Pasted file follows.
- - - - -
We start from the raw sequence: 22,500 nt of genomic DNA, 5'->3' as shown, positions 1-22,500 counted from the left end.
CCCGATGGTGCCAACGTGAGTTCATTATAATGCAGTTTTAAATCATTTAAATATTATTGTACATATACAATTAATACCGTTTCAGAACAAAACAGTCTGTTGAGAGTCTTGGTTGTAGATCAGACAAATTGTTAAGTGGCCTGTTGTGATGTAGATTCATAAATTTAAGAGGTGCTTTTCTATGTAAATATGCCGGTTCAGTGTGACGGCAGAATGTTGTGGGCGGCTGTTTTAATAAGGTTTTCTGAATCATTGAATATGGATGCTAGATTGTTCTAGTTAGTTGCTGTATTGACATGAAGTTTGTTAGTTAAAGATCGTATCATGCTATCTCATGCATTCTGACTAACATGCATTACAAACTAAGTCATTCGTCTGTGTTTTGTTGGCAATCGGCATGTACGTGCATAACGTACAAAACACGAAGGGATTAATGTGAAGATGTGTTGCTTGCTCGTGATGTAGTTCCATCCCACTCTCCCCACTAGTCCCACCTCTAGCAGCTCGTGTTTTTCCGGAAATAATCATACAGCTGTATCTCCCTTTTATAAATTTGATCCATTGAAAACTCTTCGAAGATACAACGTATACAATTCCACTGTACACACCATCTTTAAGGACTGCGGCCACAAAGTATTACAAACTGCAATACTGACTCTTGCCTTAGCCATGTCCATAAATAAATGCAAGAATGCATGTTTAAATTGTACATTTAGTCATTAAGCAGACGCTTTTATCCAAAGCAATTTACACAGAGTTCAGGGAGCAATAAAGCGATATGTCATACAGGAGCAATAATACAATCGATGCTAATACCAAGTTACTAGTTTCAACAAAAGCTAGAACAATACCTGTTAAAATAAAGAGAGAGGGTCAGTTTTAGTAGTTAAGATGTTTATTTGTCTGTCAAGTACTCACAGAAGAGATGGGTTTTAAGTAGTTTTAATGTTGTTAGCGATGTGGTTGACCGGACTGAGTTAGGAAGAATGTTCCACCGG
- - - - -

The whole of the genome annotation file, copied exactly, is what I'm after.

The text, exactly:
We start from the raw sequence: 22,500 nt of genomic DNA, 5'->3' as shown, positions 1-22,500 counted from the left end.
CCCGATGGTGCCAACGTGAGTTCATTATAATGCAGTTTTAAATCATTTAAATATTATTGTACATATACAATTAATACCGTTTCAGAACAAAACAGTCTGTTGAGAGTCTTGGTTGTAGATCAGACAAATTGTTAAGTGGCCTGTTGTGATGTAGATTCATAAATTTAAGAGGTGCTTTTCTATGTAAATATGCCGGTTCAGTGTGACGGCAGAATGTTGTGGGCGGCTGTTTTAATAAGGTTTTCTGAATCATTGAATATGGATGCTAGATTGTTCTAGTTAGTTGCTGTATTGACATGAAGTTTGTTAGTTAAAGATCGTATCATGCTATCTCATGCATTCTGACTAACATGCATTACAAACTAAGTCATTCGTCTGTGTTTTGTTGGCAATCGGCATGTACGTGCATAACGTACAAAACACGAAGGGATTAATGTGAAGATGTGTTGCTTGCTCGTGATGTAGTTCCATCCCACTCTCCCCACTAGTCCCACCTCTAGCAGCTCGTGTTTTTCCGGAAATAATCATACAGCTGTATCTCCCTTTTATAAATTTGATCCATTGAAAACTCTTCGAAGATACAACGTATACAATTCCACTGTACACACCATCTTTAAGGACTGCGGCCACAAAGTATTACAAACTGCAATACTGACTCTTGCCTTAGCCATGTCCATAAATAAATGCAAGAATGCATGTTTAAATTGTACATTTAGTCATTAAGCAGACGCTTTTATCCAAAGCAATTTACACAGAGTTCAGGGAGCAATAAAGCGATATGTCATACAGGAGCAATAATACAATCGATGCTAATACCAAGTTACTAGTTTCAACAAAAGCTAGAACAATACCTGTTAAAATAAAGAGAGAGGGTCAGTTTTAGTAGTTAAGATGTTTATTTGTCTGTCAAGTACTCACAGAAGAGATGGGTTTTAAGTAGTTTTAATGTTGTTAGCGATGTGGTTGACCGGACTGAGTTAGGAAGAATGTTCCACCGG